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I often connect to multiple network simultaneously. Each of these networks provide nameserver configuration via dhcp. E.g. Network 1: (eth0):

domain company1.corp #
nameserver 192.168.0.253
nameserver 192.168.0.254

Network 2 (tun0):

domain company2.corp #
nameserver 10.102.204.51
nameserver 10.102.208.51

# Names changed

When connected to both networks simultaneously:

# resolv.conf from NetworkManager
domain company1.corp, company2.corp
nameserver 192.168.0.253
nameserver 192.168.0.254
nameserver 10.102.204.51
# NOTE: the libc resolver may not support more than 3 nameservers.
# The nameservers listed below may not be recognized.
nameserver 10.102.208.51

Resolving service.company2.corp does not work because the first name server only knows about company1.corp names.

So inspired by this article, I've setup openresolv (a resolvconf implementation) configuring a local dnsmasq service on my Arch linux install.

If I configure the nameservers manually using resolvconf:

# resolvconf -d NetworkManager
# echo "domain company1.corp
nameserver 192.168.0.253
nameserver 192.168.0.254
" | resolvconf -a eth0
# echo "domain company2.corp
nameserver 10.102.204.51
nameserver 10.102.208.51
" | resolvconf -a tun0

Then I am able to resolve names from both company1.corp and company2.corp (the local dnsmasq server handles this.)

Note that after the manual config, resolveconf -l shows the 2 configurations separately:

~ # resolvconf -l
# resolv.conf from tun0
domain company2.corp
nameserver 10.102.204.51
nameserver 10.102.208.51

# resolv.conf from eth0
domain company1.corp
nameserver 192.168.0.253
nameserver 192.168.0.254

However, when letting network manager do the configuration, the 2 configurations are not separate, as the would be if network manager was writing to /etc/resolve.conf

~ # resolvconf -l
# resolv.conf from NetworkManager
# Generated by NetworkManager
domain company1.corp, company2.corp
nameserver 192.168.0.253
nameserver 192.168.0.254
nameserver 10.102.204.51
# NOTE: the libc resolver may not support more than 3 nameservers.
# The nameservers listed below may not be recognized.
nameserver 10.102.208.51

My question is how can I get network manager to correctly call resolveconf so the the name servers for each interface are registered separately. (Unfortunately googling for this is useless because google thinks that "resolveconf" == "resolve.conf")

share|improve this question
    
On Google, search for "resolvconf" with the quotes. Always put quotes around proper names on Google. –  Gilles Apr 25 '12 at 23:45

2 Answers 2

up vote 6 down vote accepted

NetworkManager has the functionality to manage a local dnsmasq server built in. It is not necessary to use resolvconf/openresolv to do this.

To enable this:

  • Disable the resolvconf/openresolv dnsmasq configuration if it was previously enabled, and ensure there are no instances of dnsmasq running.
  • Ensure dnsmasq is installed
  • Add dns=dnsmasq to /etc/NetworkManager/NetworkManager.conf.
  • Restart NetworkManager

Once you have done this, you will see that NetworkManager has started a dnsmasq process:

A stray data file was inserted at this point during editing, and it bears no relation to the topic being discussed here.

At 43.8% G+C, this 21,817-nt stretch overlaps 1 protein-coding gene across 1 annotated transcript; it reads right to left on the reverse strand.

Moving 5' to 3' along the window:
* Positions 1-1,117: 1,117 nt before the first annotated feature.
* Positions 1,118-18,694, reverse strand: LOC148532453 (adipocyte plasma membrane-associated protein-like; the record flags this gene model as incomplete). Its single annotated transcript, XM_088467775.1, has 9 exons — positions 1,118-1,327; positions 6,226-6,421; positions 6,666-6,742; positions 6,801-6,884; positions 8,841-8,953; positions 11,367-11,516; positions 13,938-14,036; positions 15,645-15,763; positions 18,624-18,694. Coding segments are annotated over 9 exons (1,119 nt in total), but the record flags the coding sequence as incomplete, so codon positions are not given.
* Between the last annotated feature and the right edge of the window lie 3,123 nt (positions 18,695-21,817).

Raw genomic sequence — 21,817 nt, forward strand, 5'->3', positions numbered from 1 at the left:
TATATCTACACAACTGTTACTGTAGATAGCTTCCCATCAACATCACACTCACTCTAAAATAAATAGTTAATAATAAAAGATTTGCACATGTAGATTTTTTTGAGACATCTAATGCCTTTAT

$ pgrep dnsmasq -fl
1697 /usr/bin/dnsmasq --no-resolv --keep-in-foreground --no-hosts --bind-interfaces --pid-file=/var/run/nm-dns-dnsmasq.pid --listen-address=127.0.0.1 --conf-file=/var/run/nm-dns-dnsmasq.conf --cache-size=400 --proxy-dnssec

/etc/resolve.conf should be pointing to the local dnsmasq instance:

$ cat /etc/resolv.conf
# Generated by NetworkManager
domain company1.corp
search company1.corp
nameserver 127.0.0.1

and we can see what servers dnsmasq is using:

# cat /var/run/nm-dns-dnsmasq.conf 
server=/company2.corp/10.102.208.51
server=/10.in-addr.arpa/10.102.208.51
server=192.168.1.244
server=192.168.1.239
share|improve this answer
    
real nice, thank you! very straightforward and easy solution but sadly not well known -- couldn't resist, sorry –  akostadinov Dec 7 '12 at 22:46
    
This seems to work when combining a local connection with one or two VPNs. It seems it doesn't work with two local connections. Currently I'm connected to the office network over Ethernet, where sadly the upstream Internet connection has failed. Also I'm connected over USB Ethernet (my phone) to a functioning Internet. I can't get NetworkManager to apply the domain-name to the office DNS server. –  Oskar Berggren Aug 6 at 9:10
    
@OskarBerggren: On your office ethernet, under the IPv4 tab, tick the "Use this connection only for resources on it's network." –  Gary van der Merwe Aug 8 at 10:56
    
@GaryvanderMerwe That's exactly what I tried, forgot to write it. There seems to be a related bug/feature request: bugzilla.gnome.org/show_bug.cgi?id=685962 –  Oskar Berggren Aug 11 at 11:59

It looks like NetworkManager is simply overwriting /etc/resolv.conf and not using openresolv. According to FS#24635, NetworkManager does have support for openreslov, but it wasn't initially enabled in the build. What version of Arch Linux are you running and what is the version of the networkmanager package?

share|improve this answer
    
networkmanager 0.9.4.0-6 NetworkManager is calling resolveconf, and not writing to /etc/resolev.conf. The issues is that NetworkManager is merging the dns information, and passing it to resolveconf as one interface, and not as information for the separate interfaces. –  Gary van der Merwe Jun 26 '12 at 11:15

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